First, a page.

companies from United Parcel Service Inc. (“UPS”), to Apple Inc. (“AAPL”) and
Ford Motor Co. (“F”) lifted confidence the economy is recovering. The S&P
500 has surged +20% since Fed Chairman Ben S. Bernanke’s August 27th
speech in Jackson Hole, Wyoming, where he foreshadowed the second round of
quantitative easing. The central bank said in November it will buy an additional
$600 billion of bonds through June, expanding on record stimulus of $1.7 trillion
in asset purchases.

Per a Bloomberg interview, “It was quite a roller coaster ride for the equity
markets,” said Mark Luschini, chief investment strategist at Philadelphia-based
Janney Montgomery Scott LLC. “Even though the economic picture got cloudy
off and on, the corporate picture continued to stay sunny and warm. Not only
have corporations cleaned up their balance sheets to be in wonderful financial
conditions, corporate profitability remained exceedingly healthy.”

More than 70% of companies exceeded analysts’ profit estimates in the third
quarter. It was the sixth straight period that many beat projections, the longest
stretch since at least 1993, Bloomberg data show. Balance sheets are the
strongest on record, according to Goldman Sachs Group Inc.’s David Kostin, who
cited data showing companies hold more than $1 trillion in cash, the most ever
compared with the value of their assets.

Based on predictions from 11 strategist in a Bloomberg News survey, the
benchmark gauge for American equities will rise +9.3% from its 2010 close to
1,374 in 2011, bringing the increase since the end of 2008 to +52%, the best
return since 1997 to 1999. “It’s been a turnabout,” Luschini said. “With the state
of the consumer seemingly not deteriorating anymore, coupled with the fact that
we are in an economic recovery, the most economically sensitive or cyclical
sectors should perform the best.”

The MSCI EAFE Index (broad international index) was up +0.7% last week. The
Americas were up +0.4% with Brazil up +1.2%, Mexico up +1.2%, and Canada
up +0.5%. Europe was down -2.0% with Germany down -2.0%. Asia-Pacific
was up +2.0% with Australia down -0.7%, China down -1.0%, Hong Kong up
+0.9%, India up +2.2%, and Japan down -0.5%.

Treasuries rose with the 10 year yield dropping to 3.30% from 3.40%.

The TED spread measuring the difference between LIBOR and Treasury bill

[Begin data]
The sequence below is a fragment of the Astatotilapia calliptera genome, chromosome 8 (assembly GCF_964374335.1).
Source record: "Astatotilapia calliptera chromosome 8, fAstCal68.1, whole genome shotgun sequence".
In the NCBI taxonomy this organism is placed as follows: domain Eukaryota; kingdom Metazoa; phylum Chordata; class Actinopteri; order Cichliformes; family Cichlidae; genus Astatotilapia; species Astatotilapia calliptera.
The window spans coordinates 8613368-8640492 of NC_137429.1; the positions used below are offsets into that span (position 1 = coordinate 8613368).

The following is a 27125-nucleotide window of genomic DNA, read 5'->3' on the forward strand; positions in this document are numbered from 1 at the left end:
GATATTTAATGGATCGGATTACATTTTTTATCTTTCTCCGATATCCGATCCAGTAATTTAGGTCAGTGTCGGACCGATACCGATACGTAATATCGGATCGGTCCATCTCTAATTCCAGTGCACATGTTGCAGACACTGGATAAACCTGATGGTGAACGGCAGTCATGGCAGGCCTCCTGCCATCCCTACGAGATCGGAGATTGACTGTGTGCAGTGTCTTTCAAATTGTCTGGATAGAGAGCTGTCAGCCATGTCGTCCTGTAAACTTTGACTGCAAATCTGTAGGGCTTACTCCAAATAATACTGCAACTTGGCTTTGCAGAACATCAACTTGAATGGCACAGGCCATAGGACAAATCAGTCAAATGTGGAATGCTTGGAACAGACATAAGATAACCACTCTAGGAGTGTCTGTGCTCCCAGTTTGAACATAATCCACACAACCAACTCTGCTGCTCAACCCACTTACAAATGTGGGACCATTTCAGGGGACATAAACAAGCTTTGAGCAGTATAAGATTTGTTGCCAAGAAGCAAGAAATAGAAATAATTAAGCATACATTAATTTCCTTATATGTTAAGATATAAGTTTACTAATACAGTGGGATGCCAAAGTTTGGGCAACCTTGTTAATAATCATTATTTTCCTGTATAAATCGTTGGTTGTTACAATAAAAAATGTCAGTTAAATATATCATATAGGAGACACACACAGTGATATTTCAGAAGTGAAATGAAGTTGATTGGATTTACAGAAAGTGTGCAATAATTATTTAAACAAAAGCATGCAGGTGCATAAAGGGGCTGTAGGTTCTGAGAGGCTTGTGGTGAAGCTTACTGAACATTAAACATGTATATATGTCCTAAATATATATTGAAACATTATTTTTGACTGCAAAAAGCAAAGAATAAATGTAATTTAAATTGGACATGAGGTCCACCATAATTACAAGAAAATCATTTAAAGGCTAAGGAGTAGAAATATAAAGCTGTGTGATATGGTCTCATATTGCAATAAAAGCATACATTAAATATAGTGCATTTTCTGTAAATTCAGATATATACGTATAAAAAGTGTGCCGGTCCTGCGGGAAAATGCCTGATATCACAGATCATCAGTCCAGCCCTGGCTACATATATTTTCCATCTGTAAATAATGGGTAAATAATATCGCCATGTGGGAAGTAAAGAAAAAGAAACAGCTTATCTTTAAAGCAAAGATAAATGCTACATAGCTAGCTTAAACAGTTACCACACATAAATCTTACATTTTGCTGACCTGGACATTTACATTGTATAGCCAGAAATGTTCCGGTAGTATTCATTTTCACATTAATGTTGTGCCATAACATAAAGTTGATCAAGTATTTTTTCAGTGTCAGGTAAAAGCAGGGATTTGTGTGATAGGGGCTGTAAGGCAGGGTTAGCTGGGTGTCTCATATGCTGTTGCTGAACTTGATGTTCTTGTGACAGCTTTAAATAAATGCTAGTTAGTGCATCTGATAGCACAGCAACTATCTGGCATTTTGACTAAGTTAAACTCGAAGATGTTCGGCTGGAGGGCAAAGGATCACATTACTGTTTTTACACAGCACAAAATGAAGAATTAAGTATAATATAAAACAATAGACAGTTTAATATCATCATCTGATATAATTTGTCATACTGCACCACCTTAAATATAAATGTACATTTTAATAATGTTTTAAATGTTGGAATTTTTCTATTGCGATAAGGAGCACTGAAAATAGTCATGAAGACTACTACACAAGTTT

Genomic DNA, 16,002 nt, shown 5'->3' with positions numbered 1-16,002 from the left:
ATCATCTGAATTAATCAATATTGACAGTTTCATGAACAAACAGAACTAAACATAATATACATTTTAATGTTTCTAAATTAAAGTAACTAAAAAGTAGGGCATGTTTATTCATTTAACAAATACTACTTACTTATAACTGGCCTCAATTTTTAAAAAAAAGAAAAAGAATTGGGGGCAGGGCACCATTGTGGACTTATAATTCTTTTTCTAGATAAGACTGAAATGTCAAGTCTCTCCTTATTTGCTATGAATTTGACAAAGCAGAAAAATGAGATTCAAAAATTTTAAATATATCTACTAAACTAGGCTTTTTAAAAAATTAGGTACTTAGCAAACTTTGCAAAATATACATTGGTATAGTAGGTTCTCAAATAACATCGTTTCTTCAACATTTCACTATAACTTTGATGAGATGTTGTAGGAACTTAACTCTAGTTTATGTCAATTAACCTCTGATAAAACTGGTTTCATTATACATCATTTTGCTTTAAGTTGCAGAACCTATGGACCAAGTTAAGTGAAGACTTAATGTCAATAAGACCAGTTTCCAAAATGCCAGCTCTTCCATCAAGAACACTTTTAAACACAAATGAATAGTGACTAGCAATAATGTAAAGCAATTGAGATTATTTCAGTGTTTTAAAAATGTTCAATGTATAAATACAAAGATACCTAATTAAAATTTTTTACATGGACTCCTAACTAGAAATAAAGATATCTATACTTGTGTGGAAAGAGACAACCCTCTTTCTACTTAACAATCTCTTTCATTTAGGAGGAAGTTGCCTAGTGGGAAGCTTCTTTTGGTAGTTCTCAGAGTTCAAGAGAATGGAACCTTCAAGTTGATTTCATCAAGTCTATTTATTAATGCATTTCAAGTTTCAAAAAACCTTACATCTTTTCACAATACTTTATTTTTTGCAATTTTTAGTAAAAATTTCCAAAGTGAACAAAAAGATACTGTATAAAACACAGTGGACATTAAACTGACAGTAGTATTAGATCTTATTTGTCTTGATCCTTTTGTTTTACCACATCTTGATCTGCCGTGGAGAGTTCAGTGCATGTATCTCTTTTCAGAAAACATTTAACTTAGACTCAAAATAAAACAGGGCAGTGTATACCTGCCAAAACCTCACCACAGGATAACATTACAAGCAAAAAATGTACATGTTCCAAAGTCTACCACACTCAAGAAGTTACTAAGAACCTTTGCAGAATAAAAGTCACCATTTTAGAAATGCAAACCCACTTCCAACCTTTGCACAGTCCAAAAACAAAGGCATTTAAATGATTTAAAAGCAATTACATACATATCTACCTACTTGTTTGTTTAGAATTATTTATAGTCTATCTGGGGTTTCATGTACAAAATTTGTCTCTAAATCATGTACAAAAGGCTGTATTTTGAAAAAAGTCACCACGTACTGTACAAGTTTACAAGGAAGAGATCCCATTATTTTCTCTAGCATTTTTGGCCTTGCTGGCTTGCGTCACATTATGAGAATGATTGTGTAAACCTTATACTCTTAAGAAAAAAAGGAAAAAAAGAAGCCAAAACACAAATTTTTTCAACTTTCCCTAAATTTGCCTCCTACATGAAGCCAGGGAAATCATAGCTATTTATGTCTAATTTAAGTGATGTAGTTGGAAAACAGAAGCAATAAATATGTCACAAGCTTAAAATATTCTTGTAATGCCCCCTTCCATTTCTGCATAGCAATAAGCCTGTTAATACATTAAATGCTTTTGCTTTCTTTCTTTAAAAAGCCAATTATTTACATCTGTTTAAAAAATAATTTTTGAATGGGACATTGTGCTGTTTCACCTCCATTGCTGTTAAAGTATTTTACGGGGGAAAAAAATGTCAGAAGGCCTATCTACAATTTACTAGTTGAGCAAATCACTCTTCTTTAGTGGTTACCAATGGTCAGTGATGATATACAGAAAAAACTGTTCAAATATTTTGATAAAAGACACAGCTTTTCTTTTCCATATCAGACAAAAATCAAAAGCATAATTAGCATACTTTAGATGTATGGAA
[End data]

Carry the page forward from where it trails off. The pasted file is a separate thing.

rates, which rose as high as 464 basis points during the liquidity crisis of 2008,
is currently in more of a normal range of 17 basis points. The TED spread is a
gauge of the willingness of banks to lend to one another. The lower the TED
spread the more willing banks are to lend with each other. The spread has been
widening lately due to concern about the quality of banks’ collateral amid the
euro-region’s financial crisis.

Oil was down -0.1% last week and closed at $91.38 per barrel. Oil was up
+15.2% in 2010. The average price of unleaded gasoline rose +1.0% last week
to end at $3.072 per gallon per January 2nd data provided by AAA. Unleaded
gasoline was up +15.9% in 2010.

Gold was up +3.0% last week and closed at $1,421.10 per troy ounce. Gold
was up +30.0% in 2010. The dollar was down -1.8% last week as measured by
the U.S. Dollar Index with that index closing at 79.028. The U.S. Dollar was up
+1.5% in 2010. The Euro was stronger against the dollar closing at $1.34/Euro.
The Euro was down -7.0% against the Dollar for 2010.

Look for earnings in the coming week from The Mosaic Co. (“MOS”), Monsanto
(“MON”), Family Dollar Store (“FDO”), and KB Home (“KBH”). Look for economic
data in the coming week on December manufacturing, November construction
spending, factory orders, December ADP employment change, December payroll
data including the unemployment rate (projected to come in at 9.7%), and weekly
jobless claims data.

Contributed by Hugh Smith from The Welch Group www.WelchGroup.com

Sources: Barron’s, Bloomberg, The Wall Street Journal, The New York Times, ValueLine.